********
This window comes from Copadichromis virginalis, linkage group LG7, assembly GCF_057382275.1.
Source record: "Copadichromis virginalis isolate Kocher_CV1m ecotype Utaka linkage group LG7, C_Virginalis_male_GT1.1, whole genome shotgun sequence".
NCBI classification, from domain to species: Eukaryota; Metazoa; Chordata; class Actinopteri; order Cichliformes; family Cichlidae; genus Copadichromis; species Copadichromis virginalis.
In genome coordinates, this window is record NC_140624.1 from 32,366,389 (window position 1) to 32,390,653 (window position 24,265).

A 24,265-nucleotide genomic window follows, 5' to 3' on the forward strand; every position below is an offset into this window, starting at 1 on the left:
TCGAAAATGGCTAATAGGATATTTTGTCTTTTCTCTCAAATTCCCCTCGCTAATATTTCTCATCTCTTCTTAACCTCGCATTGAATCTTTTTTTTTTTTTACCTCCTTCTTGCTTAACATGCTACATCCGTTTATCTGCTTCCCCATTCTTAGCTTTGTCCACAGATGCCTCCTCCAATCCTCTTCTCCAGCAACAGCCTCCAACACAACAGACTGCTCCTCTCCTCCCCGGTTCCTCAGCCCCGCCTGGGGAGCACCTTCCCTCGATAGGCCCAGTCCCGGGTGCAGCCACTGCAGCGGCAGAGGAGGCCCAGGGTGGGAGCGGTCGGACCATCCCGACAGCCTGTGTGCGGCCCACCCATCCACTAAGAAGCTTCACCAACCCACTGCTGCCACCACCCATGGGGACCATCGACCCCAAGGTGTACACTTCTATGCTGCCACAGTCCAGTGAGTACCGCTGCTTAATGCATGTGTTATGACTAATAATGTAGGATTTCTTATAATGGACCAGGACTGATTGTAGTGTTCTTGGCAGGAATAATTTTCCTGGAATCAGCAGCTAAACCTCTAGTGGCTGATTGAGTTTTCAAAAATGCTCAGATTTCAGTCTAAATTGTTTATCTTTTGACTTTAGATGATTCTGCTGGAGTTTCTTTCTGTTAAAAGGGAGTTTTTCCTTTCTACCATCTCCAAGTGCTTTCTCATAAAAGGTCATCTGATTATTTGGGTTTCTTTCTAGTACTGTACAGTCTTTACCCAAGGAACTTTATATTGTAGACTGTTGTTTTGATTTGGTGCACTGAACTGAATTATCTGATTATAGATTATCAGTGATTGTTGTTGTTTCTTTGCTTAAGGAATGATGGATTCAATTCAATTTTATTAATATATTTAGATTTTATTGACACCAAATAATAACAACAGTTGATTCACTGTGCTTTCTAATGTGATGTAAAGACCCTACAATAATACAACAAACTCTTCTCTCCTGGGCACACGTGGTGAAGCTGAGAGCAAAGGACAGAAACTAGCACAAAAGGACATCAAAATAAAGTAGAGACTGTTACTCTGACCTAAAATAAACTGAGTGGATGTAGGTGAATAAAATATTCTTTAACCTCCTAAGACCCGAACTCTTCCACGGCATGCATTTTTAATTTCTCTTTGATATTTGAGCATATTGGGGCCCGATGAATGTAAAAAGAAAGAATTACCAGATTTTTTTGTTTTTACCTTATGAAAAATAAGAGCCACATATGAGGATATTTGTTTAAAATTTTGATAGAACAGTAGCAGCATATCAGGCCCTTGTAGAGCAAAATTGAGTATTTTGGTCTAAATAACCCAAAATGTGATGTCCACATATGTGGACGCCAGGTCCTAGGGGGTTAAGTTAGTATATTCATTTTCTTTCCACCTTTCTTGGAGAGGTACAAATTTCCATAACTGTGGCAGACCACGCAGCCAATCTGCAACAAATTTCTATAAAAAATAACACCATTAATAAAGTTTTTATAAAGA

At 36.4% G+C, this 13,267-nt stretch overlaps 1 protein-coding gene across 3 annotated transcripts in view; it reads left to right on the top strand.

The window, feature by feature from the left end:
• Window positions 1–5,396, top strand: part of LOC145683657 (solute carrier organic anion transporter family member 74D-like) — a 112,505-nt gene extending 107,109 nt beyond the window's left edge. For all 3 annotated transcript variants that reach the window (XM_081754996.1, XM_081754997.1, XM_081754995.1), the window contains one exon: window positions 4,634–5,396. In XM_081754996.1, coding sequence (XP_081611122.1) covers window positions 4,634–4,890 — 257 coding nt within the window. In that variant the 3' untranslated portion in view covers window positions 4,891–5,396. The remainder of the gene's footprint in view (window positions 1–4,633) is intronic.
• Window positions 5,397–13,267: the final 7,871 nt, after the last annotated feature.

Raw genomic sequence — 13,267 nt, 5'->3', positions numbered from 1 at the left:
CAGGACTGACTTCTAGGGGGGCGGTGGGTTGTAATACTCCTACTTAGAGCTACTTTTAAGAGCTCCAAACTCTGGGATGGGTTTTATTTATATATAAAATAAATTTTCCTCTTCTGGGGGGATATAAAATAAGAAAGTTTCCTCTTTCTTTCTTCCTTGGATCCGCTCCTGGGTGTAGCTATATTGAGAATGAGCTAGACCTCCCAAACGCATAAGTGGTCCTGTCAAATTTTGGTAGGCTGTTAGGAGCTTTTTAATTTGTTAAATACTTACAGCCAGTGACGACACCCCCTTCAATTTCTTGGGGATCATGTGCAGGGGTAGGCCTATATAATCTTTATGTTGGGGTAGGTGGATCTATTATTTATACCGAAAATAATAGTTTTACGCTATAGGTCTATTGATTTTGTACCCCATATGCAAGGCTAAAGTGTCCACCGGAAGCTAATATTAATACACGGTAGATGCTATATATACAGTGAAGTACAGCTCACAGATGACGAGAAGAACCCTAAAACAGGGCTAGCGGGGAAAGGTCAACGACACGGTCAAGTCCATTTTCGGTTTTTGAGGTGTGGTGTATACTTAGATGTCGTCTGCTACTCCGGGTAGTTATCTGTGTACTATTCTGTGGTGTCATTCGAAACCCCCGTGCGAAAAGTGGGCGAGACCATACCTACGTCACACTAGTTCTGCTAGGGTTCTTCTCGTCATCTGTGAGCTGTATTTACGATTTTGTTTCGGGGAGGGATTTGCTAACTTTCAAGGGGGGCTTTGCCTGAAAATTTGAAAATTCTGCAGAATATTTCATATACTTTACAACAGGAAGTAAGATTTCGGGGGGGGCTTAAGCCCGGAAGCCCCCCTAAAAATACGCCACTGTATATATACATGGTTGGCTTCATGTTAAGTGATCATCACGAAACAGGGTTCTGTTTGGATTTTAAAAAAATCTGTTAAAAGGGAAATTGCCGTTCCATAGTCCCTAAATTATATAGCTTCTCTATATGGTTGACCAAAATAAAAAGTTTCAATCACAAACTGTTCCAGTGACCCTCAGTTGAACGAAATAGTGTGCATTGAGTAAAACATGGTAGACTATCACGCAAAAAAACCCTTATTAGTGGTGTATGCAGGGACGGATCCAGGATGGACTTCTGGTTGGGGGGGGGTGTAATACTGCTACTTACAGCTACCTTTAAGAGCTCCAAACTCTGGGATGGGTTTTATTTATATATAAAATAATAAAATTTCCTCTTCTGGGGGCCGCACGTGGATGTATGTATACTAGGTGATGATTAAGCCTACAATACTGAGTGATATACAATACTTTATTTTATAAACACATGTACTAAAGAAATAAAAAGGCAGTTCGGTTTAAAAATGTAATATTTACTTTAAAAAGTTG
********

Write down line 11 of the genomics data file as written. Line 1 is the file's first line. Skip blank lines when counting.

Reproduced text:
Raw genomic sequence — 13,267 nt, 5'->3', positions numbered from 1 at the left: